An Heirloom in Red Heart

About a zillion years ago I got married and the people in my life were forced to give me presents. I got wine, more wine, lots of towels, and other stuff I can’t really remember. I also go this blanket from my grandmother.

king-sized crochet blanket in Red Heart

Its a king-sized masterpiece of ripple crochet in Red Heart yarn.

I don’t have any of my other wedding presents anymore (I don’t have the husband that they came with either) but I have held on to this. I’ll hold on to this until I’m dead. I’m sure you are all out there nodding vigorously.

“This isn’t supposed to be out on the porch. What is Food Woman up to now? And will there be any food?”

My grandmother is a tiny woman, currently in her nineties. She still works, by the way, and no one can make her quit. She is unstoppable. Last winter she went 14 days in a huge ice and snow storm without power while living alone. She took care of herself, she took care of her home (not a single pipe froze), and got herself to the local hospital everyday to visit with my terminally ill cousin. She is tough stuff. I’m telling you, cranking out a a king-size crochet blanket is nothing to her.

But its something to me.

Edging on a crochet blanket

Grandmother does not like “good” yarn. I’ve sent her some. I sent her handspun that I made just for her. Nope. She likes Red Heart. And not the newer lines of yarn they put out. She wants the real stuff. Its all she works with.

There must be many, many gracefully aging master crocheters out there who feel the same way about that Red Heart. I’m not the only one with a treasured family heirloom made with yarn that costs (in today’s prices) about 18 cents an ounce. I know that because people have brought me their old Red Heart blankets and paid me to repair them. More than once I’ve been handed a Red Heart wonder in a riot of colors that was made decades ago by someone’s mom/grandmom/aunt/godmother. The current owner is desperate because a dog chewed on the blanket, or a foolishly helpful person tried to wash it, or a baby took a pair of scissors to it or something. The owner begs me to fix it and I agree but I tell them that I’ll have to charge them. Mending is not an easy thing to do. They always answer:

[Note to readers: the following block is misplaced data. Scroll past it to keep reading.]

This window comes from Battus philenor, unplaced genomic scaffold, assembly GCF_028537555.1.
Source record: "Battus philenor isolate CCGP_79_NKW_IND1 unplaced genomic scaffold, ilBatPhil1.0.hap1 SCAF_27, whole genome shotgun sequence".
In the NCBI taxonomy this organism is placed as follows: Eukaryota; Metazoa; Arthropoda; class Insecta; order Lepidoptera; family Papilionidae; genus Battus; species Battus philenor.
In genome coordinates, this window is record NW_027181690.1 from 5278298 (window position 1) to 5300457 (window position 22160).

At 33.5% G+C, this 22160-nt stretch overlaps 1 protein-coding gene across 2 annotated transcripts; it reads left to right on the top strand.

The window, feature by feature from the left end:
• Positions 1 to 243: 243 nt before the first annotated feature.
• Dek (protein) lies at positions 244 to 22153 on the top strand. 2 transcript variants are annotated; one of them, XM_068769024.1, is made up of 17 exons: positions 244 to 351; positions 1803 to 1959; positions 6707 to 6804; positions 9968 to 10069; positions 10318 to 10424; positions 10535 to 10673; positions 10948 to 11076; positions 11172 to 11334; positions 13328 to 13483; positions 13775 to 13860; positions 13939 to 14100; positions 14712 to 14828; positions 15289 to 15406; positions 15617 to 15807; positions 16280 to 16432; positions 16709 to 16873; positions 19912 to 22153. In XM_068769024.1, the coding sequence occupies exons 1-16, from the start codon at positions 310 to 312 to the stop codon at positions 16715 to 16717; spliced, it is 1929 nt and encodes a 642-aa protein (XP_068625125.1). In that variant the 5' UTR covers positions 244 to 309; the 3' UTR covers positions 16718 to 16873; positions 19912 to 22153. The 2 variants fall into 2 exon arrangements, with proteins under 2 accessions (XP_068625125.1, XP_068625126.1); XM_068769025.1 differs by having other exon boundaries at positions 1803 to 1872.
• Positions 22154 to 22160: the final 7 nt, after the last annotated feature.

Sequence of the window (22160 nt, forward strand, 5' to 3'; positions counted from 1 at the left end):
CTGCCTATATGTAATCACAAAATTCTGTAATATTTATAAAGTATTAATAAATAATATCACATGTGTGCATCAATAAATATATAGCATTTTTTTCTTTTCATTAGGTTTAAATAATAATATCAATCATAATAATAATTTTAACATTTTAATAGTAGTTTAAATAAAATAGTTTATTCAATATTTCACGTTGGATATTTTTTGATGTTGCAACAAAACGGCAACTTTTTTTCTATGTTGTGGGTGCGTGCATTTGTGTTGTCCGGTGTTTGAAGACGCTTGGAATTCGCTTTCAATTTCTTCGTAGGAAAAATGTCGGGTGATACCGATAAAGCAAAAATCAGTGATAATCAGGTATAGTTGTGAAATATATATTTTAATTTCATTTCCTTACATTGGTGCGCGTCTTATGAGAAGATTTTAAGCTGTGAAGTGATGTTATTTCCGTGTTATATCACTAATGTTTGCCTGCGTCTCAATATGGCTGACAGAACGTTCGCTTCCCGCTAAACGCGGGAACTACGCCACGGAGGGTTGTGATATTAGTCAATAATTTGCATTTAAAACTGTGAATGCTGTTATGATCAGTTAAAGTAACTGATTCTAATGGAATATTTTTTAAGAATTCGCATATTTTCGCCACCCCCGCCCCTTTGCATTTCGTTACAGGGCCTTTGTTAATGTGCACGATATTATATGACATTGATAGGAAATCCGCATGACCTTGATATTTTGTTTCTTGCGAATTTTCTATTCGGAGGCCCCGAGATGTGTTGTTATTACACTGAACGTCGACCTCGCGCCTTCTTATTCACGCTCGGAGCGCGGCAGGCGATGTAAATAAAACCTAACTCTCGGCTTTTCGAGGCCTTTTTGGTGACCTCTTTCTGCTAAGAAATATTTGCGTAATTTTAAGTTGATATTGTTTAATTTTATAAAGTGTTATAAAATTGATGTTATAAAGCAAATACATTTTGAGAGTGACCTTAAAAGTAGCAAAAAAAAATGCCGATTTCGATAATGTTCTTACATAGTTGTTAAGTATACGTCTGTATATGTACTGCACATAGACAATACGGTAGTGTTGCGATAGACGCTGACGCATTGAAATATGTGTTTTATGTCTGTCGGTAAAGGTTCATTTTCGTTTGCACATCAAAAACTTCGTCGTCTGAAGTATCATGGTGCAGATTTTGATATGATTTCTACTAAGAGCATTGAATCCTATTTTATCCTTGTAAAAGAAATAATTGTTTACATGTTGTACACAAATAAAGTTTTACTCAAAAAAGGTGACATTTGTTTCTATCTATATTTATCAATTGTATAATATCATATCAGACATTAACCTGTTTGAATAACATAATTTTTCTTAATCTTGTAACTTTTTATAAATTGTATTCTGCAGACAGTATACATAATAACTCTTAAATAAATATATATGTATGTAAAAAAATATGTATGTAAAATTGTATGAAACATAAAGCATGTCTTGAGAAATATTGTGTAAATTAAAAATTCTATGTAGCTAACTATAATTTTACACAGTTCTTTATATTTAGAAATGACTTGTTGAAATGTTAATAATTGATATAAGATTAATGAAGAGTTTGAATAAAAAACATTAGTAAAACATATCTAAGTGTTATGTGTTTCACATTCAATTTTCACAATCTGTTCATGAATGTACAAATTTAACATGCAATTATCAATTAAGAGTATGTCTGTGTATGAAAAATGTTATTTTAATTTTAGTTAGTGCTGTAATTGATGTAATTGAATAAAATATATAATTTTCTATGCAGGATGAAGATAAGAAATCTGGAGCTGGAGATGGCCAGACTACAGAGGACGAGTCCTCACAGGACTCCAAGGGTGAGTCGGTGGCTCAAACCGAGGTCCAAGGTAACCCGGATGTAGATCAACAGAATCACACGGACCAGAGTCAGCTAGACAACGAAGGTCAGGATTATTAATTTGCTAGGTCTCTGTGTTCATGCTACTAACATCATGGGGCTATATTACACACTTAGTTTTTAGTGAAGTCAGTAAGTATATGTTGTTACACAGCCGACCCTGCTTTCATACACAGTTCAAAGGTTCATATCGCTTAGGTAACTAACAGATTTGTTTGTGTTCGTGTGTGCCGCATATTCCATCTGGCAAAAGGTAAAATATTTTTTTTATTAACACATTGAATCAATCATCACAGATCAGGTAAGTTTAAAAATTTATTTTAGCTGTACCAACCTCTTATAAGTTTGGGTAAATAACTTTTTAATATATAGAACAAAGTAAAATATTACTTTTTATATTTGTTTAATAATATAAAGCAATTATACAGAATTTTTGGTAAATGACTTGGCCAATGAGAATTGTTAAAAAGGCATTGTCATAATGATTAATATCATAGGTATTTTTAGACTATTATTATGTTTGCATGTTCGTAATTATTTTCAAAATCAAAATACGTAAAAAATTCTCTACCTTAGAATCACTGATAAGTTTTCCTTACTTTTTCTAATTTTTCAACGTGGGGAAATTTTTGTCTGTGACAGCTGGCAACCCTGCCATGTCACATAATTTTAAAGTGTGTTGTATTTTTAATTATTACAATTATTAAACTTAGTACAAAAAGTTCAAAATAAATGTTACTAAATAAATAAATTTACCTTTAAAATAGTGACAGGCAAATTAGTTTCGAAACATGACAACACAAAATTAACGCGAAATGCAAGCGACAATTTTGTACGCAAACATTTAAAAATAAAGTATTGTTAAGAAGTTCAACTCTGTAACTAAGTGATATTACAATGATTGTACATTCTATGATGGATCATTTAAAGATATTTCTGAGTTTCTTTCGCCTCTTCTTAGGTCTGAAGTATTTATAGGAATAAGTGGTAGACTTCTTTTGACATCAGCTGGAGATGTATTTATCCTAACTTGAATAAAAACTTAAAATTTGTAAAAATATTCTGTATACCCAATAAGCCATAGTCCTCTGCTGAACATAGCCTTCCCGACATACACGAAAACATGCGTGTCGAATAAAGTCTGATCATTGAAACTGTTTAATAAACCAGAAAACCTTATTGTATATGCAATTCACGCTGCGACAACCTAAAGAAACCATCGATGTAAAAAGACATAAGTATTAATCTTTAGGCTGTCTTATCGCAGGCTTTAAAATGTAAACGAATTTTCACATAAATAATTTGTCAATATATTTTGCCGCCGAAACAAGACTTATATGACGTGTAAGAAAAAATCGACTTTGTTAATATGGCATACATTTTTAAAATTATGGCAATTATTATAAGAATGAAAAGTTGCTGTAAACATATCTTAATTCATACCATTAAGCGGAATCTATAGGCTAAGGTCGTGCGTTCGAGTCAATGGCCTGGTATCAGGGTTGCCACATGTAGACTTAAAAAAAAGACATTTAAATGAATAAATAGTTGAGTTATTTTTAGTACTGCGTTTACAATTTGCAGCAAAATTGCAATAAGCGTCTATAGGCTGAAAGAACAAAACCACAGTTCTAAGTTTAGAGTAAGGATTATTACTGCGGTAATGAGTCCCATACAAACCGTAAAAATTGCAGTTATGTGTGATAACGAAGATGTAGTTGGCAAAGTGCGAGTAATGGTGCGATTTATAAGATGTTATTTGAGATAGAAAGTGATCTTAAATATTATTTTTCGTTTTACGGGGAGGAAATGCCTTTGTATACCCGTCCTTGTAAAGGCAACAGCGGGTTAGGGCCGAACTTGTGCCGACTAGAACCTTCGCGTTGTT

“That’s okay. Whatever its costs is fine. Just, please, fix it!”

And so they pay more than the cost of the materials for the whole thing just to see it fixed up. Ridiculous right? But we get it. You and me, we totally get it. The cost of the yarn that goes into a project is not what matters. Its the love. (There is more vigorous nodding happening isn’t there?)

“Its mine. The blanket is mine. You may think it was made for you but its MINE. “

Have you ever made an heirloom worthy piece for someone? And if so, do you think that in 30 years they’ll be paying a smart-ass like me to mend it for them so it can get passed on to the next generation?

PS. I’m fine. I’ve had phone calls and some emails and lots of text messages asking if I was caught up in the floods that raged all over Texas yesterday so I figured I’d just throw it out here on the blog. I’m okay. Lots of people have lost their homes and their cars. A few lost their lives. The worst of it hit south of me.  I’m one of the lucky ones.


20 thoughts on “An Heirloom in Red Heart